Data Privacy Day (known in Europe as Data Protection Day) is a global event that occurs every year on 28 January. The purpose of Data Privacy Day is to raise awareness and promote data protection best practices.
Data Privacy Day promotes events and activities that stimulate the development of technology tools that promote individual control over personally identifiable information, encourage compliance with privacy laws and regulations and create dialogues among stakeholders interested in advancing data protection and privacy.
Security Advisor ME spoke to some of the security leaders to find out how relevant data privacy is, today, and whether they think enough is being done about this. Here’s what they said:
Bernard Montel, EMEA Technical Director and Security Strategist at Tenable
Fundamental to data management and privacy is protection of our sensitive data. However, reading the daily headlines, there are still numerous data breaches with huge volumes of information being breached globally. What we know is that, when a threat actor evaluates a company’s attack surface their attack methodology is not advanced or even unique but opportunistic, looking for an open window to crawl through. They’re probing for the right combination of vulnerabilities, misconfigurations and identity privileges that will give them the greatest level of access the fastest.
Understanding all of the conditions that matter in today’s complex and dynamic environments help the organisation understand the full breadth and depth of its exposures, allowing security teams to take the actions needed to reduce them through remediation and incident response workflows.
To reduce the threat, security teams need to see all of their software vulnerabilities, misconfigurations, who is using what systems and what level of access they have all correlated together, regardless of whether it’s happening on a laptop, a container, an application or a programmable logic controller (PLC). This provides the full breadth and depth of the organisation’s exposures allowing the team to take the actions needed to reduce threats through remediation and incident response workflows.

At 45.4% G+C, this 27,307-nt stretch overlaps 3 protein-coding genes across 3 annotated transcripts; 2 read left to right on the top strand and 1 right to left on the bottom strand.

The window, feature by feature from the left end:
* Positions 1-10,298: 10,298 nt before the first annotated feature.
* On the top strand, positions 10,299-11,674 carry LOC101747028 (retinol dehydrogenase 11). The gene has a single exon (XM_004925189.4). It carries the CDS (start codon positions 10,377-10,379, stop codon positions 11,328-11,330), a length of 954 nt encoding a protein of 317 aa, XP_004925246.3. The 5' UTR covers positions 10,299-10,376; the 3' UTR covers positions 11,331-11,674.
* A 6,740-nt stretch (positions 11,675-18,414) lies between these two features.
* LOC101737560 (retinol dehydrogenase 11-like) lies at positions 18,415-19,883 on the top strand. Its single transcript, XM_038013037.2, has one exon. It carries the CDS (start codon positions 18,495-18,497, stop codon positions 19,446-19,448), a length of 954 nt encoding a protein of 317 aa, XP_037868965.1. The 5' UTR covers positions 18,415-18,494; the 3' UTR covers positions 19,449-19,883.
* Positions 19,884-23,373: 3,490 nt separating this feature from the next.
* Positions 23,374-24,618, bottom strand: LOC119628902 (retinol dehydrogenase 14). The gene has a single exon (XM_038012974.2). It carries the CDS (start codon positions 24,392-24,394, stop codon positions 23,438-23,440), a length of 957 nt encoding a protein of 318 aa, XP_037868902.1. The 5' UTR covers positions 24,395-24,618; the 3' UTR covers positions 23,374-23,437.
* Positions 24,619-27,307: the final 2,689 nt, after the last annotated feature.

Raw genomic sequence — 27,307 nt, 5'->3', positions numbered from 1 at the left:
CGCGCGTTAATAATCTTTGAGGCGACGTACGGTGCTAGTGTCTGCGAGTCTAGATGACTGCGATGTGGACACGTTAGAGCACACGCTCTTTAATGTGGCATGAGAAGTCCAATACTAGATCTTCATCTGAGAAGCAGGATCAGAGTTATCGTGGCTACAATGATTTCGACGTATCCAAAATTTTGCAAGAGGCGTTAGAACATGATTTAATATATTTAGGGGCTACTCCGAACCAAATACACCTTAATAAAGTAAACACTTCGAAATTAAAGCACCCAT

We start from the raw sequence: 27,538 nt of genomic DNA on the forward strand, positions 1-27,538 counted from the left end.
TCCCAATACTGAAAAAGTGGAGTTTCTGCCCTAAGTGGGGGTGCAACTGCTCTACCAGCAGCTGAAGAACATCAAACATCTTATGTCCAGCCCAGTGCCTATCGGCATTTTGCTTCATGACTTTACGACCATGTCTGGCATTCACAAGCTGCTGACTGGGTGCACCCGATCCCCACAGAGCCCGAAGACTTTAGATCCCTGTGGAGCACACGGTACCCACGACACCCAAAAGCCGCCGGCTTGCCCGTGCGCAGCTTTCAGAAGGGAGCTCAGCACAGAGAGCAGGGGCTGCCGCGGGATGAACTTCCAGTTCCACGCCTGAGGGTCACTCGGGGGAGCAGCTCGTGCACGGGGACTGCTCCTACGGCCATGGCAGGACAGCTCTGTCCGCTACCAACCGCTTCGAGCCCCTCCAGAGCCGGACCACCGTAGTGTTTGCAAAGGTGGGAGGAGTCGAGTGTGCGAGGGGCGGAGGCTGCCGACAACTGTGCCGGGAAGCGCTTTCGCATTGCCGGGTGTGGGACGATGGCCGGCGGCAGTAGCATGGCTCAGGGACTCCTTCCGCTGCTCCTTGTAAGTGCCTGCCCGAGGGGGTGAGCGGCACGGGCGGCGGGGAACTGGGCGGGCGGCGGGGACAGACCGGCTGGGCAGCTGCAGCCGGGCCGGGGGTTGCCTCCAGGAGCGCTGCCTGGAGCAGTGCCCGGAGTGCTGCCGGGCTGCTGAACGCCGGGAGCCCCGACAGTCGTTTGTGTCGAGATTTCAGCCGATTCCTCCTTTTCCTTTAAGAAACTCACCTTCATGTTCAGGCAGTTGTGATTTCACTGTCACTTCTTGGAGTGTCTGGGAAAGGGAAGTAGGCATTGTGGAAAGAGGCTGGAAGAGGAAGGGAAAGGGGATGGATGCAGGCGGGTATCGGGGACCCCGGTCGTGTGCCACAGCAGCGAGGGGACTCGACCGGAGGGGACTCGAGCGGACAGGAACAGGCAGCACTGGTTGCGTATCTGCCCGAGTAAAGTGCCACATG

Werno Gevers, Cybersecurity Expert at Mimecast
Data privacy has never been more important for businesses and individuals alike. As more of our lives are digitised and the volume of personal and corporate data continues to grow, citizens and businesses face an uphill battle to protect their data and prevent threat actors from using it in the service of cybercrime and fraud. Personal data has become like gold to cybercriminals, who weaponise your own information against you to make their cyber scams more believable.
The rapid digital transformation that most businesses have undergone in the last few years has created additional opportunities for threat actors, who have stepped up their efforts to breach organisational defences and steal sensitive personal and professional data.
In recent years we’ve seen a rise in legislation that ensures the protection of personal data. Last year we saw the launch of the Personal Data Protection Law in the UAE which provides a legal framework to ensure the security and privacy of personal information. Meanwhile Saudi Arabia’s Personal Data Protection Law will be effective in March this year and will regulate how personal data can be used, processed and retained.
These laws put greater pressure on businesses to protect their customer and other data – or risk penalties and a subsequent loss of trust with their customers.
The implementation of these laws is an excellent step in the right direction, but the onus now falls on organisations to ensure they are compliant and that they have all the processes, tools, and systems in place to always work protected and better manage all the data they collect and store. By doing so, organisations can build and maintain high levels of trust that can improve their relationship with customers.